Aka On the Use of Fire to Conflagrate the Enemy. A 13th or 14th Century treatise on military pyrotechnics purportedly written by Marcus Graecus, which is probably a pseudonym. It includes 35 recipes including 14 military pyrotechnic preparations, 11 types of recipes to do with lighting (lamp oil and other luminous preparations), 6 medical recipes for cures against burns, and 4 detailed passages on the preparation of saltpeter. Scholars still debate whether this book is of Latin or (Byzantine) Greek origin, and whether it was written in the 13th, 14th or 15th Century. Some of the alchemical preparations and medical cures have magical aspects.
Aka “Pseudo von Danzig” aka Pol Hausbuch. An anonymous late 14th or 15th Century hausbuch (house book or commonplace book) written in Latin and German, and featuring primarily martial arts and fencing instructions. It may be the first written manuscript of the Liechtenauer fencing tradition. In addition to one complete fencing manual and fragments of several others, the MS 3227a also includes several magic spells, a full copy of the Liber Ignium, alchemical formulae, astrological information, cooking recipes, and recipes for mead, paint, metallurgy, and tooth paste.
Kitab al-Bulhan aka Book of Wonders aka Book of Surprises
An important Arab grimoire dated to the late 14th or early 15th Century in Baghdad. It is very unusual among medieval Arab manuscripts in that it contains several interesting color illustrations depicting everything from the Lighthouse of Alexandria to Demons and Jinn. The Kitab al Bulhan includes techniques of geomancy and magical astrological techniques.
A famous military treatise by the disaffected German-Czech courtier Konrad Kyeser, it was one of the most popular and original of such manuals of its day, the first to really surpass Vegetius. It sparked an entire new genre of the Kriegsbücher (war-manuals) in the German speaking parts of Central Europe and beyond. Originally written around 1405, it was copied many times.
Though thoroughly grounded in sound military theory, and covering state of the art descriptions of firearms with their various ancillary technologies, as well as single and multi-barreled cannons, war wagons and war-rafts, fortifications, siege and counter-siege techniques and many other detailed aspects of late medieval warfare, it was also “saturated with astrology” to paraphrase one modern scholar. Bellifortis includes several necromantic spells and techniques of War Magic (or Natural Magic intended for warfare).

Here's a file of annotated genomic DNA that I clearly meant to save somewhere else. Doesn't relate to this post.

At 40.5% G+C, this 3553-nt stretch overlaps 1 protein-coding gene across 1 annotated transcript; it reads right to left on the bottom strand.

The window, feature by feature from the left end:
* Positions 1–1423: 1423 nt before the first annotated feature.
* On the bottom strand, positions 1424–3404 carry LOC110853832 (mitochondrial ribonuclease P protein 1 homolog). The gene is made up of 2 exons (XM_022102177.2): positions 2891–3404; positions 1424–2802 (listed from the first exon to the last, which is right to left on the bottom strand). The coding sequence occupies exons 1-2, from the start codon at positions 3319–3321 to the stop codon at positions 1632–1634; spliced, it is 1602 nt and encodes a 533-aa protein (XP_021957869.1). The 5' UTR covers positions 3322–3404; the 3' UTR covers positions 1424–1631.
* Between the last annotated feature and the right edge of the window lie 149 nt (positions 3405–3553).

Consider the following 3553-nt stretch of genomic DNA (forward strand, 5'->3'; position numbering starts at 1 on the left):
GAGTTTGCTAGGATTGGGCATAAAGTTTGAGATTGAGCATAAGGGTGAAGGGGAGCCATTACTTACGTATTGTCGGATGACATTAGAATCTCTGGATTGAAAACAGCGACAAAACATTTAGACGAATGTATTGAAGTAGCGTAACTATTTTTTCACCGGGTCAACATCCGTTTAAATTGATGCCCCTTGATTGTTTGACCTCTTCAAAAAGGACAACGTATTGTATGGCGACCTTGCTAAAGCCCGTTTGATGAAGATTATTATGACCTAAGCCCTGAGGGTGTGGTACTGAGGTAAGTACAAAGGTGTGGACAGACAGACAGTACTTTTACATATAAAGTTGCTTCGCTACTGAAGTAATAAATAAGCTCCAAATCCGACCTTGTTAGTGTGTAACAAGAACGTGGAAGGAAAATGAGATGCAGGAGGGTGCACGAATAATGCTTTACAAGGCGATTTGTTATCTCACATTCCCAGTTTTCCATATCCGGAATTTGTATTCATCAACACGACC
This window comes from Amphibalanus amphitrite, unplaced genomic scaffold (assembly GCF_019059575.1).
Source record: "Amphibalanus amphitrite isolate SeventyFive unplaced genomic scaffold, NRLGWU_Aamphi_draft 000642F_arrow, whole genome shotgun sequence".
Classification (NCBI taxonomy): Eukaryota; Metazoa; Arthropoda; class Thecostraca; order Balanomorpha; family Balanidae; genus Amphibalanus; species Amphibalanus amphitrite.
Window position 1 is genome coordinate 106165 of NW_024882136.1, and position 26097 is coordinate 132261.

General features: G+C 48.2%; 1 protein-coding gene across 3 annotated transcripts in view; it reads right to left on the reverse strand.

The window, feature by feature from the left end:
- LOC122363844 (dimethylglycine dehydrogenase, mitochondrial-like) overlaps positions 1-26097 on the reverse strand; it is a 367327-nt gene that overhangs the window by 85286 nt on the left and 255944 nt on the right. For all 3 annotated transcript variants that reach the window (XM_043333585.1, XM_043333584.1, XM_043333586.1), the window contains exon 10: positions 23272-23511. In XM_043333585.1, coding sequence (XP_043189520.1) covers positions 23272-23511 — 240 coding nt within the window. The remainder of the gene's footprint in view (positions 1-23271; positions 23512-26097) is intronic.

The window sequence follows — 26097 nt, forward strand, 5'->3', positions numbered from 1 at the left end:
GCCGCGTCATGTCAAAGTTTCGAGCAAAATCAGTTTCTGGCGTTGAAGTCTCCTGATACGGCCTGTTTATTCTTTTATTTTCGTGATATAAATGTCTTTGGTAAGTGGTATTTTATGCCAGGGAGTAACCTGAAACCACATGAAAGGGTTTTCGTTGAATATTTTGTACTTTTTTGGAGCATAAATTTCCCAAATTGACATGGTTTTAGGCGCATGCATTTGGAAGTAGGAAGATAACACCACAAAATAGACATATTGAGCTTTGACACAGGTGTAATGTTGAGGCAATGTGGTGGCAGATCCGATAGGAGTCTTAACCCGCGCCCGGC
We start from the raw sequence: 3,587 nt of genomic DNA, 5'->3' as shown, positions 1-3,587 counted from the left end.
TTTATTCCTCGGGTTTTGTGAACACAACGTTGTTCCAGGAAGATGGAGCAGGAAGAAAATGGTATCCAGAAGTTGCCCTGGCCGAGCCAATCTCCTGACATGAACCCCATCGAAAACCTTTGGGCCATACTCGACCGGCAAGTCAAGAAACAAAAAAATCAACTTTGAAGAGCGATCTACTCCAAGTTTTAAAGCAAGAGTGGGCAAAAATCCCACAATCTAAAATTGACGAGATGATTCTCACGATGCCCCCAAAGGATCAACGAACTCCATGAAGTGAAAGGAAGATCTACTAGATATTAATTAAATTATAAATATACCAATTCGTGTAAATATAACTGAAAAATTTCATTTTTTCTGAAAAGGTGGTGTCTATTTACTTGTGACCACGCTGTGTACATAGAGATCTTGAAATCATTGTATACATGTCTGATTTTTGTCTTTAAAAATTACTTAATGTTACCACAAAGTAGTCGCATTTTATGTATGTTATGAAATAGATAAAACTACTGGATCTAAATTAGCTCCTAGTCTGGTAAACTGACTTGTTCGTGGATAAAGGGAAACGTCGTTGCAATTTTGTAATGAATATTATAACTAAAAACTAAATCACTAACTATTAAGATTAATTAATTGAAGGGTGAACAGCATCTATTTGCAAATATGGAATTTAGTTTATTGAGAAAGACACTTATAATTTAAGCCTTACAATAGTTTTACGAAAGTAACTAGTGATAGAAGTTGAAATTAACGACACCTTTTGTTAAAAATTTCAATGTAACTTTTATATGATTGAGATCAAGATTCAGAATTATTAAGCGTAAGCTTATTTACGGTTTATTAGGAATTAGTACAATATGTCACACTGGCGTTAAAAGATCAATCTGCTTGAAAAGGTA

Written by the famous Benedictine abbot and magus Johannes Trithemius, is a list of 77 grimoires known to scholars at the time (late 15th Century), with brief summaries of several of them. It was used in later eras as a guide for researchers and practitioners hoping to learn more about the magic arts.
Book of the Holy Trinity
Aka Buch der Heiligen Dreifaltigkeit, is a 15th Century treatise on Alchemy whose author is listed as a Frater Ulmannus, purportedly a German Franciscan Friar (probably a pseudonym). The book is a combination of celestial magic, Christian mysticism, and (some allegorical, some practical) alchemical techniques. It was very popular among the German nobility and was seen as a treatise of ‘white’ magic.
aka The Munich Manuscript of Demonic Magic. An anonymous grimoire of learned magic and necromancy written in Latin (with some German) in the 15th Century. CLM 849 includes spells for invisibility, summoning magic horses and castles, and flying using a magic chair. It also includes a list of 11 demons, listed by name and rank (which includes Marquis, Dukes, Kings, Counts, and Presidents).
Liber Officiorum Spirituum
A somewhat mysterious, anonymous 16th Century Latin grimoire, which is linked to the much later Lemegeton or Solomon’s Key series of manuscripts of the 17th Century. The author claims to be the famous 13th Century English Franciscan proto-scientist Roger Bacon, but modern scholars consider certain sections to be clearly derivative of Agrippa’s work which places its authorship after the first quarter of the 16th Century.
The Liber Officiorum Spirituum catalogues 81 Goetic demons and then gets into a list of Faeries, spirits of the air, angels which govern each day of the week, and details of suffumigations and magic circles for summoning rituals. It also includes instructions for making talismans and rituals used to communicate with Angels, Faeries and Demons.